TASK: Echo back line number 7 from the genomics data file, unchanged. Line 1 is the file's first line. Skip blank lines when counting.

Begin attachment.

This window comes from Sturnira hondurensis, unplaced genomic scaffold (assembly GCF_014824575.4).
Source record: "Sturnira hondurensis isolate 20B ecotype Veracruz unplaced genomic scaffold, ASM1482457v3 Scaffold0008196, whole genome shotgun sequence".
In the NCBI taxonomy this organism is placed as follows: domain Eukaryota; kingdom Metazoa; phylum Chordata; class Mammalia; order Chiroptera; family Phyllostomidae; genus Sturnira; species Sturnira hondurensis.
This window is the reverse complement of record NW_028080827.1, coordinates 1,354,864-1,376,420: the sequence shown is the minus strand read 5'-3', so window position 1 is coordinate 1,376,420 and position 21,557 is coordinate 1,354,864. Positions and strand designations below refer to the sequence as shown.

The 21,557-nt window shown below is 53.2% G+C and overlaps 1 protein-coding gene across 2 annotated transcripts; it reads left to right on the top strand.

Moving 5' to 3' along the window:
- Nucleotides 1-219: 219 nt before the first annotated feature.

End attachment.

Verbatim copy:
- Nucleotides 1-219: 219 nt before the first annotated feature.